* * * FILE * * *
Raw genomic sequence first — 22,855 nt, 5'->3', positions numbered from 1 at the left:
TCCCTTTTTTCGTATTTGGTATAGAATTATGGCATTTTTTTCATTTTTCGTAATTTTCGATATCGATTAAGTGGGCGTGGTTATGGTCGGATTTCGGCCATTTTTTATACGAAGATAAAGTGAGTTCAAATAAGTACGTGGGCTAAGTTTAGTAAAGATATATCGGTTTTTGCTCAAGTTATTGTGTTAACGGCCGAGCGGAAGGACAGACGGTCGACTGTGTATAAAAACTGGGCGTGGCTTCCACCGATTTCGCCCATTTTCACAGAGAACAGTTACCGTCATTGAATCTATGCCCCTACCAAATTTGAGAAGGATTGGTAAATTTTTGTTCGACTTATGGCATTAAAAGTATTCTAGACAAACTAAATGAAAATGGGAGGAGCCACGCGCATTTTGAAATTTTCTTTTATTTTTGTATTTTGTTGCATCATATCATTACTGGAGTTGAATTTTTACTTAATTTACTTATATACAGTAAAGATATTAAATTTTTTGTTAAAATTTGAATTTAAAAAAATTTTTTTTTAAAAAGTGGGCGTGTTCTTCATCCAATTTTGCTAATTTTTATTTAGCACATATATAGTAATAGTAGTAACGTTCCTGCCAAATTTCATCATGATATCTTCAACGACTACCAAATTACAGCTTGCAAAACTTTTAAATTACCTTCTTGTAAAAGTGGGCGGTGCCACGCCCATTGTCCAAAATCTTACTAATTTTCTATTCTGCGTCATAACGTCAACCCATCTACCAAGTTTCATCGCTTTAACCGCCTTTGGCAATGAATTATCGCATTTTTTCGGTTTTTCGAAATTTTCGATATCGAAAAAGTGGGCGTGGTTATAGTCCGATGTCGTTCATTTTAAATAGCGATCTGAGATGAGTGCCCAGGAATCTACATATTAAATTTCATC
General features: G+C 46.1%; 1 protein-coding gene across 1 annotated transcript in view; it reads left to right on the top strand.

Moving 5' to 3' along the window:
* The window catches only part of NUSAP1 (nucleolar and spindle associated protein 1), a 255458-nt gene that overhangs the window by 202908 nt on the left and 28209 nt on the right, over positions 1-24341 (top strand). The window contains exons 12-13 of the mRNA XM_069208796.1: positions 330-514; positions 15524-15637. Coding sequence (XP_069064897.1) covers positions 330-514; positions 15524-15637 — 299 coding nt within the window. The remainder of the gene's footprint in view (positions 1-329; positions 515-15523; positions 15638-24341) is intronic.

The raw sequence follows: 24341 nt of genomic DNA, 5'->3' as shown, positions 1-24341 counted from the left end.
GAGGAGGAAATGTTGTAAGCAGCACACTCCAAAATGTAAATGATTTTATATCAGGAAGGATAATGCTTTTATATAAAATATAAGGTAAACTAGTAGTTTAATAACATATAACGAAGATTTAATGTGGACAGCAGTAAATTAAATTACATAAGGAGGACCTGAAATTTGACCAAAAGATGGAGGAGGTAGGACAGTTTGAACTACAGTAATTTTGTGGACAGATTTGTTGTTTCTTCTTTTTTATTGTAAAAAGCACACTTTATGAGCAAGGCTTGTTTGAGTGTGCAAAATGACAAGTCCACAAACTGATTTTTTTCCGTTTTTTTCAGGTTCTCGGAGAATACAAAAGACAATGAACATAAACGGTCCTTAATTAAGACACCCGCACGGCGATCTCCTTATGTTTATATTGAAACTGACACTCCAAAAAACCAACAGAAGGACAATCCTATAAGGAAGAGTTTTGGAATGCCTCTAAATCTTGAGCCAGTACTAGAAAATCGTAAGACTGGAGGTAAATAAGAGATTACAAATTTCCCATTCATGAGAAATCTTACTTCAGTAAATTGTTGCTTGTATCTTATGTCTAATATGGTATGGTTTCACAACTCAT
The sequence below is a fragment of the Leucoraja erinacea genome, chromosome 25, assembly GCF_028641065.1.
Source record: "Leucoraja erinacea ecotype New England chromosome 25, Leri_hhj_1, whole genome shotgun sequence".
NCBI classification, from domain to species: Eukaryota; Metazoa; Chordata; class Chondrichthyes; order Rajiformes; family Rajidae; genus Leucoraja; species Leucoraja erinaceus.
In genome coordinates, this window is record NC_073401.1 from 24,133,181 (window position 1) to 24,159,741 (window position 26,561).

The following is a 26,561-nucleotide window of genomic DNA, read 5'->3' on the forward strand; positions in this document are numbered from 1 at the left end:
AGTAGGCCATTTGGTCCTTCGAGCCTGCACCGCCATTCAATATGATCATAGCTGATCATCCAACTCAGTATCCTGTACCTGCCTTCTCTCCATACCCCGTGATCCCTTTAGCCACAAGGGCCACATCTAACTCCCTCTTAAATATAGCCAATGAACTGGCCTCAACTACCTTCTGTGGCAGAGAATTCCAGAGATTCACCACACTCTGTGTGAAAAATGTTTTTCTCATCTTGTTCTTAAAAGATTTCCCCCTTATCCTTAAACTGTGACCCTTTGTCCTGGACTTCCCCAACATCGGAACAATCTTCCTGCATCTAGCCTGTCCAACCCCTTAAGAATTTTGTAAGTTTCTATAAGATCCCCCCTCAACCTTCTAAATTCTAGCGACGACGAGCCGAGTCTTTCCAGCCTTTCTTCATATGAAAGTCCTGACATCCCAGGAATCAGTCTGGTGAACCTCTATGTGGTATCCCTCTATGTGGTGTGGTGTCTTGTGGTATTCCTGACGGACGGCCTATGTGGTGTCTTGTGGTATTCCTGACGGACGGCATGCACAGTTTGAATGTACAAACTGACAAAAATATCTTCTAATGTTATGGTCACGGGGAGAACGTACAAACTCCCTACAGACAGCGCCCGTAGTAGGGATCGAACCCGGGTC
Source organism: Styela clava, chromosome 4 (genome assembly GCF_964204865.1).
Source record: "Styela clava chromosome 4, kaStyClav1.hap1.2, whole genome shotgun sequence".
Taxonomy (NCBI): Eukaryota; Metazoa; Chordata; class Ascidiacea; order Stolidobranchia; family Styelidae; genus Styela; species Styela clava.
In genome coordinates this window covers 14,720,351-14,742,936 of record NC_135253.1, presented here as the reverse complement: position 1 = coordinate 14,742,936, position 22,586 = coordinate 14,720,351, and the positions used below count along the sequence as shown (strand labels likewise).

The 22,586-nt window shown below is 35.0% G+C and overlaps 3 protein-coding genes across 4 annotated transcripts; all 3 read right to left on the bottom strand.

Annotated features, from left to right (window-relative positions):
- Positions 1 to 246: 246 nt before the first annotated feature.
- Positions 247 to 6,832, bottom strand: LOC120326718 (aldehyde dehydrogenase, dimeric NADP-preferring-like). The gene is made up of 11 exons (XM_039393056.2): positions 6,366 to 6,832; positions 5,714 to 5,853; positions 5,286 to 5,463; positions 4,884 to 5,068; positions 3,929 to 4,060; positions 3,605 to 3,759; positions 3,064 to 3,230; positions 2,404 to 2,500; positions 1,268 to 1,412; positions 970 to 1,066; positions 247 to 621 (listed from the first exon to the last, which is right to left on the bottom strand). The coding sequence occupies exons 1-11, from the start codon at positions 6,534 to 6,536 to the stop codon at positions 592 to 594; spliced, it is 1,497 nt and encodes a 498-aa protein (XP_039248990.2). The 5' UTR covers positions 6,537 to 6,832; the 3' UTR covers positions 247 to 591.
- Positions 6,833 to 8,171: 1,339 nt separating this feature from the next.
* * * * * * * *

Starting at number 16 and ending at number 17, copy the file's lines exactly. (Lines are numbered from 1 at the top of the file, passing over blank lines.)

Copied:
Taxonomy (NCBI): Eukaryota; Metazoa; Chordata; class Ascidiacea; order Stolidobranchia; family Styelidae; genus Styela; species Styela clava.
In genome coordinates this window covers 14,720,351-14,742,936 of record NC_135253.1, presented here as the reverse complement: position 1 = coordinate 14,742,936, position 22,586 = coordinate 14,720,351, and the positions used below count along the sequence as shown (strand labels likewise).